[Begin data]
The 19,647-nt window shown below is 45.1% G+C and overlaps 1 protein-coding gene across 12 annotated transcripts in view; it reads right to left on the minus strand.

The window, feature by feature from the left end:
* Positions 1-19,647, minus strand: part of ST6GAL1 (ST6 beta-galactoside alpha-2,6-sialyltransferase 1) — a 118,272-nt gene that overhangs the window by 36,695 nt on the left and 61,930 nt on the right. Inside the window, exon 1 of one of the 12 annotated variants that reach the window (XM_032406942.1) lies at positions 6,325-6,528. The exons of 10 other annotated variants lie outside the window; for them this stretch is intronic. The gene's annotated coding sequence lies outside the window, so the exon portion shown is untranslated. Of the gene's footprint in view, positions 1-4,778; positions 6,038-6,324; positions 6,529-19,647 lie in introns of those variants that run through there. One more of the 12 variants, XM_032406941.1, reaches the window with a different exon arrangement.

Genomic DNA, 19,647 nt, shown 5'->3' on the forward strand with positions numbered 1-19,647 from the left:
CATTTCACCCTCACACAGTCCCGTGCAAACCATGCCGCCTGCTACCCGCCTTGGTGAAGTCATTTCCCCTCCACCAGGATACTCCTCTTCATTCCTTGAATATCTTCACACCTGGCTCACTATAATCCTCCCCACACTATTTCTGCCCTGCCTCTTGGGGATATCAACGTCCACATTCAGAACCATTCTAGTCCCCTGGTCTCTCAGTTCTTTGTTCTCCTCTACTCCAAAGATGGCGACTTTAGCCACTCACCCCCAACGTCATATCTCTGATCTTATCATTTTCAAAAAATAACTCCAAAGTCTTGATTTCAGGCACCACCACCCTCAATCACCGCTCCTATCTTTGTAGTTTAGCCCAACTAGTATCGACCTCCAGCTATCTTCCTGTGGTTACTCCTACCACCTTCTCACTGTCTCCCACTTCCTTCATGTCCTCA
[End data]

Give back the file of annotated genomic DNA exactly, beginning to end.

The 19,647-nt window shown below is 45.1% G+C and overlaps 1 protein-coding gene across 12 annotated transcripts in view; it reads right to left on the minus strand.

The window, feature by feature from the left end:
* Positions 1-19,647, minus strand: part of ST6GAL1 (ST6 beta-galactoside alpha-2,6-sialyltransferase 1) — a 118,272-nt gene that overhangs the window by 36,695 nt on the left and 61,930 nt on the right. Inside the window, exon 1 of one of the 12 annotated variants that reach the window (XM_032406942.1) lies at positions 6,325-6,528. The exons of 10 other annotated variants lie outside the window; for them this stretch is intronic. The gene's annotated coding sequence lies outside the window, so the exon portion shown is untranslated. Of the gene's footprint in view, positions 1-4,778; positions 6,038-6,324; positions 6,529-19,647 lie in introns of those variants that run through there. One more of the 12 variants, XM_032406941.1, reaches the window with a different exon arrangement.

Genomic DNA, 19,647 nt, shown 5'->3' on the forward strand with positions numbered 1-19,647 from the left:
CATTTCACCCTCACACAGTCCCGTGCAAACCATGCCGCCTGCTACCCGCCTTGGTGAAGTCATTTCCCCTCCACCAGGATACTCCTCTTCATTCCTTGAATATCTTCACACCTGGCTCACTATAATCCTCCCCACACTATTTCTGCCCTGCCTCTTGGGGATATCAACGTCCACATTCAGAACCATTCTAGTCCCCTGGTCTCTCAGTTCTTTGTTCTCCTCTACTCCAAAGATGGCGACTTTAGCCACTCACCCCCAACGTCATATCTCTGATCTTATCATTTTCAAAAAATAACTCCAAAGTCTTGATTTCAGGCACCACCACCCTCAATCACCGCTCCTATCTTTGTAGTTTAGCCCAACTAGTATCGACCTCCAGCTATCTTCCTGTGGTTACTCCTACCACCTTCTCACTGTCTCCCACTTCCTTCATGTCCTCA